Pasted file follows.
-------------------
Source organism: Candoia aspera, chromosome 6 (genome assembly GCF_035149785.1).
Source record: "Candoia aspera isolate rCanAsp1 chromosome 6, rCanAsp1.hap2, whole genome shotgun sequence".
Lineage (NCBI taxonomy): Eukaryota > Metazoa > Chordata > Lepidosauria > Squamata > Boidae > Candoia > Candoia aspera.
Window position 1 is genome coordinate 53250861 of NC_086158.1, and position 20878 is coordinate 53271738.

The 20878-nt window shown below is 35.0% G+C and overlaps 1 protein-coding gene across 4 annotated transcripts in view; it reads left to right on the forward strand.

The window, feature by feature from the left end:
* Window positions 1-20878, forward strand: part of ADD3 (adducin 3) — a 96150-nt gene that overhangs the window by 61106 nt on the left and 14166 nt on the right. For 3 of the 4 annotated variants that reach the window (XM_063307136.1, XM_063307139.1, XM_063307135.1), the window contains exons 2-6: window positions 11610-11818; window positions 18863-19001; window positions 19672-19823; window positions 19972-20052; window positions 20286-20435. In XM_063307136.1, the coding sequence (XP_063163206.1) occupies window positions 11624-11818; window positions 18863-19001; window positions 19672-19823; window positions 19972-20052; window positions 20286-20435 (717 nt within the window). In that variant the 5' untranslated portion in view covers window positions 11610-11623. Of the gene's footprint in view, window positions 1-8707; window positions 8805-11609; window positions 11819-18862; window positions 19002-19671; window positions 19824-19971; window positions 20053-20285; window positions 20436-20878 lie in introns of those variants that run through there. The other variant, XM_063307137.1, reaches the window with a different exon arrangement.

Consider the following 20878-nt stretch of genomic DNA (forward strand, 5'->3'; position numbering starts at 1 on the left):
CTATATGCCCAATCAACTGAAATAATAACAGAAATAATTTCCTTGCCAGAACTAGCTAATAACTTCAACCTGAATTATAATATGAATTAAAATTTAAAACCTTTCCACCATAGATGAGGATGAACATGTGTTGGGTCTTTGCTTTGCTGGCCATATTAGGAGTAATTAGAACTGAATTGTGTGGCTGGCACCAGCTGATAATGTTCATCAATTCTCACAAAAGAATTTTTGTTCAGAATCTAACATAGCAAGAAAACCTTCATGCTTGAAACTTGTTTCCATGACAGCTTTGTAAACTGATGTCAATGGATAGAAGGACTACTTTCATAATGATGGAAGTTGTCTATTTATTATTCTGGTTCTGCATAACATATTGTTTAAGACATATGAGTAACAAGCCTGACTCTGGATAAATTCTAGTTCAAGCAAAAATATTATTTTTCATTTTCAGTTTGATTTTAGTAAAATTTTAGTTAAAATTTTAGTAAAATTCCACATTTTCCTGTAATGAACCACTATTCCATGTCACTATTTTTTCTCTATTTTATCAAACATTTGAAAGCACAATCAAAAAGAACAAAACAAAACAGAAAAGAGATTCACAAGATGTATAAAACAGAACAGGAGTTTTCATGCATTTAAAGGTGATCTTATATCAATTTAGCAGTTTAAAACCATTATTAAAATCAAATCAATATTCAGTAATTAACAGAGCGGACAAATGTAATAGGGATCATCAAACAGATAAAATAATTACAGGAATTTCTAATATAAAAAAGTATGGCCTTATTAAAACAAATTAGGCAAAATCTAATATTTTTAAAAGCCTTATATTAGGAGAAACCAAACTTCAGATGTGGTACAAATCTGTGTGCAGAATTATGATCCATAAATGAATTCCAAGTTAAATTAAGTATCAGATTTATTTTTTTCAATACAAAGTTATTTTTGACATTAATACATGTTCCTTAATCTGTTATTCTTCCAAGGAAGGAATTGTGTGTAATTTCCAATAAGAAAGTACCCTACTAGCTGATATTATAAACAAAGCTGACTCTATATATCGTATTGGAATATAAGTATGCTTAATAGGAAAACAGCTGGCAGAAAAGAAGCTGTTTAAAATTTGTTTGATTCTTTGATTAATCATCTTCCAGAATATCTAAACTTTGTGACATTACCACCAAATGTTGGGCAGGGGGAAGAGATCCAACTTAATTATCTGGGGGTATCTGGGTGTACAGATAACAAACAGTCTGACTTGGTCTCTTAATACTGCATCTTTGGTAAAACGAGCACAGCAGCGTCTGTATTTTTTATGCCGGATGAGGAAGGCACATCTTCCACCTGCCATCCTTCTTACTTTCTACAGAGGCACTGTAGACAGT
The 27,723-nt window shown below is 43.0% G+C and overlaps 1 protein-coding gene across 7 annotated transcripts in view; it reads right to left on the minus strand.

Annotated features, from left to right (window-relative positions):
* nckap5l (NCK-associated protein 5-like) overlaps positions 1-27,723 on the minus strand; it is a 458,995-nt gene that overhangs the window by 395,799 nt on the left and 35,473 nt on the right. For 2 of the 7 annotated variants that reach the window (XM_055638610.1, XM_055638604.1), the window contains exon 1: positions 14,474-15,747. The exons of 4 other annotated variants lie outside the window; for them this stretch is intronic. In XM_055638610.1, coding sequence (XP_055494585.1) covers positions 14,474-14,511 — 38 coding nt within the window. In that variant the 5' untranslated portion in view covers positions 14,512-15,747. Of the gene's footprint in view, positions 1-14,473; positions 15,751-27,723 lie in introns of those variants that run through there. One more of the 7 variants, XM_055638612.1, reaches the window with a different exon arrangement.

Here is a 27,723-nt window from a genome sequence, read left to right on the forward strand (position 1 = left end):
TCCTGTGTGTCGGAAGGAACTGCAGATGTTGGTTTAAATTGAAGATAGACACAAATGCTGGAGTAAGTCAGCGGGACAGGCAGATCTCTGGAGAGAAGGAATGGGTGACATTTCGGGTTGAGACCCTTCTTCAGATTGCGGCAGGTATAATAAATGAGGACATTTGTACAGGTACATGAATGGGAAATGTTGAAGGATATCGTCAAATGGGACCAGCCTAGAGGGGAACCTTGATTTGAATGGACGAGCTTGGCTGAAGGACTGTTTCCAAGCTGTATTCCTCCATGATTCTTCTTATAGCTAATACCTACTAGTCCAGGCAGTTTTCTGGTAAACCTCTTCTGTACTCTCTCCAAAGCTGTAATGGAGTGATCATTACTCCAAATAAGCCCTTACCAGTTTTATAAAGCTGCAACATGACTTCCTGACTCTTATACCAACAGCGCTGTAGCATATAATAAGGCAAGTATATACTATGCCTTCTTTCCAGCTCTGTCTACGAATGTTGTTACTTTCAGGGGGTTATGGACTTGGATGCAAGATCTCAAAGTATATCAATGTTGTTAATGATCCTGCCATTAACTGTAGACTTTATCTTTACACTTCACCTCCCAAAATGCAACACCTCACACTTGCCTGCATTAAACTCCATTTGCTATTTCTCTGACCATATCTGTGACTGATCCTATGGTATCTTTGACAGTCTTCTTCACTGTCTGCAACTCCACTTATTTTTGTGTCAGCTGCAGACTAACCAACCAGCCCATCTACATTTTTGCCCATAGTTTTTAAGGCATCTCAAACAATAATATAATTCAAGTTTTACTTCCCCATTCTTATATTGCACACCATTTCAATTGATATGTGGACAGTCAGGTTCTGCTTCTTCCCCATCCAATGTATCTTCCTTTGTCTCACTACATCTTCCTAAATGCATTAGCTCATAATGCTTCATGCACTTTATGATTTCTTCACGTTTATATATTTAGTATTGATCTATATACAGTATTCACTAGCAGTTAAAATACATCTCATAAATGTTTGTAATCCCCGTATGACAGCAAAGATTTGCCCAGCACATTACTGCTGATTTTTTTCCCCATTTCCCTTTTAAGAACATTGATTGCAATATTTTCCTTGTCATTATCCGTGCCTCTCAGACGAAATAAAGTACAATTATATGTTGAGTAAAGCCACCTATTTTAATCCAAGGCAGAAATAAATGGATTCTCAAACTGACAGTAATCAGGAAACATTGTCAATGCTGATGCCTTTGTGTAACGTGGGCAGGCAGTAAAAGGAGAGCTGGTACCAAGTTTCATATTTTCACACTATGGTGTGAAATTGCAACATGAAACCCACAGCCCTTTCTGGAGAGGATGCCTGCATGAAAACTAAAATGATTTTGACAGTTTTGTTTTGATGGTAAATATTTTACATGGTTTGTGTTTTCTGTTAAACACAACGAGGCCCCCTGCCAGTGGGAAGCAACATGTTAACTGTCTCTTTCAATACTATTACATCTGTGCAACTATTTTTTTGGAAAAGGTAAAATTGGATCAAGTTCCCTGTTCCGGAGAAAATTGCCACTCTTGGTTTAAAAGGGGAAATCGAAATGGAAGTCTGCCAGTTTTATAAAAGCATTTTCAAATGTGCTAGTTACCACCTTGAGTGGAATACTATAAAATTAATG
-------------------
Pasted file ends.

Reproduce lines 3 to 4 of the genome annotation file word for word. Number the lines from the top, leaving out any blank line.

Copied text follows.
Lineage (NCBI taxonomy): Eukaryota > Metazoa > Chordata > Lepidosauria > Squamata > Boidae > Candoia > Candoia aspera.
Window position 1 is genome coordinate 53250861 of NC_086158.1, and position 20878 is coordinate 53271738.